Distilled by Kyoya Shuzo in Miyazaki prefecture, Yuzu Gin is a fine example of how versatile the Japanese citrus is. Here, local yuzu is placed at the forefront alongside two other native Miyazaki citruses — hyuganatsu and hebess — to add even more freshness and brightness to this spirit. Meanwhile, aromatics like ginger, Japanese elderberry, and the distillery’s famed shochu — made from purple sweet potato — come together to add complexity and plenty more character to this fragrant and immensely elegant gin.
It’s obvious that Sakurao is proudly Hiroshima. As the city’s first ever craft gin, it spotlights produce that’s native to the historical city. The Limited, for example is made with 17 fresh and unique botanicals from the district’s land and sea, each distilled using a combination of steeping and vapour methods. Amongst the botanicals used are the shells of local oysters that have been raised in waters near the distillery to impart a unique brininess, as well as Hatsukaichi wasabi, perilla leaves, and sakura petals for its subtle fragrance.
Over in the Wakayama prefecture, Nakano BC — which has expertise in producing sake and umeshu — has chosen koyamaki (Japanese umbrella pine) as the predominant aromatic for its Kozue gin, making it the first ever to use these endemic pine needles as a botanical. Interestingly, this earthy fragrance punctuates through the juniper aroma, so don’t expect the workings of a traditional dry gin with this one. Still, the sansho, bursts of berries, and zesty freshness from mandarin and lemon peels manage to shine through, creating a spirit that bottles the best that Wagayama’s nature has to offer.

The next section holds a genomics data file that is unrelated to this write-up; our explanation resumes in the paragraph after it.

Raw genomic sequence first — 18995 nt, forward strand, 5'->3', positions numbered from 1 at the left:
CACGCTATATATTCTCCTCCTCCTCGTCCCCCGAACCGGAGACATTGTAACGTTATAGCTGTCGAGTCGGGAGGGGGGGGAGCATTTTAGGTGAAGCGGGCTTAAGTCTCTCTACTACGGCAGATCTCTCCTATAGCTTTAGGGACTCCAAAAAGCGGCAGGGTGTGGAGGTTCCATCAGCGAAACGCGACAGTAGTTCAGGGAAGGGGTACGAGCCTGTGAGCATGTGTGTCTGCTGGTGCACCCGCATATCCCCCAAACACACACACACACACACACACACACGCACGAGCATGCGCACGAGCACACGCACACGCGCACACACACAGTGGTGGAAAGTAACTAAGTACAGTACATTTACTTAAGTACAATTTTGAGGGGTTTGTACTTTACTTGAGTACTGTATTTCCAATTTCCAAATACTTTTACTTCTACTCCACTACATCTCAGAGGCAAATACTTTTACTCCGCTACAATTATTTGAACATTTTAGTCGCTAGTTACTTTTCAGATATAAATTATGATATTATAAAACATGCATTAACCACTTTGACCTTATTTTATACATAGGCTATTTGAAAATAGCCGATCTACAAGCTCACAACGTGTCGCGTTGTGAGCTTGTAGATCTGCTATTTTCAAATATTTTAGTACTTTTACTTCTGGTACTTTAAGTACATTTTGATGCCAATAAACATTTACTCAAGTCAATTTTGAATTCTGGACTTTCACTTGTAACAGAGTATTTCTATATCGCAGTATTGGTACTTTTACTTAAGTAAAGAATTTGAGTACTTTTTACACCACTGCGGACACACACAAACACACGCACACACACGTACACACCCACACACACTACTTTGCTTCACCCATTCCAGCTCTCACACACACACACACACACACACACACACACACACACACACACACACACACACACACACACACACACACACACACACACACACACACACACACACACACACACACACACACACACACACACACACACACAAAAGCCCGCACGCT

What’s a distillery to do when there’s a surplus of 20,000 litres of Budweiser lying during the pandemic? Make gin, of course. Craft distiller Ethical Spirits Co. gave the unwanted brew a new lease of life by turning the excess into gin, distilling them with beech tree chips, juniper, and lemon peel in the process. The result is a spirit that boasts a surprising aromatic complexity, with a hint of sweetness that’ll no doubt be a choice pairing with savoury or spicy foods.
Over in the tropical paradise that is Okinawa, distillers are turning to awamori — the island’s traditional spirit — to create a new take on gin. The alcoholic beverage, made from long grain indica rice, is distilled alongside juniper and other unique Okinawan botanicals, including guava leaves, roselle hibiscus flowers, shekwasha (a green citrus fruit), and goya, Okinawa’s very own variation of bitter melon. The spirit is then distilled in pot stills instead of traditional columns, giving it a sharp fruit sweetness that’s balanced with leafy notes and fresh citrus blossoms.
If there was a distillery that worshipped George Orwell, it’s Benizakura, especially since it named its first ever gin after his 1984 novel. The numbers in its name have been inverted to express the exact opposite of Orwell’s description of dystopia, but its really its flavours that drive this story home. With the abundance of stellar produce from Hokkaido, it was only natural that the distillery used them in its creation, and so counts dried shiitake mushrooms, Hidaka kelp, dried daikon strips, and matcha in the exotic repertoire.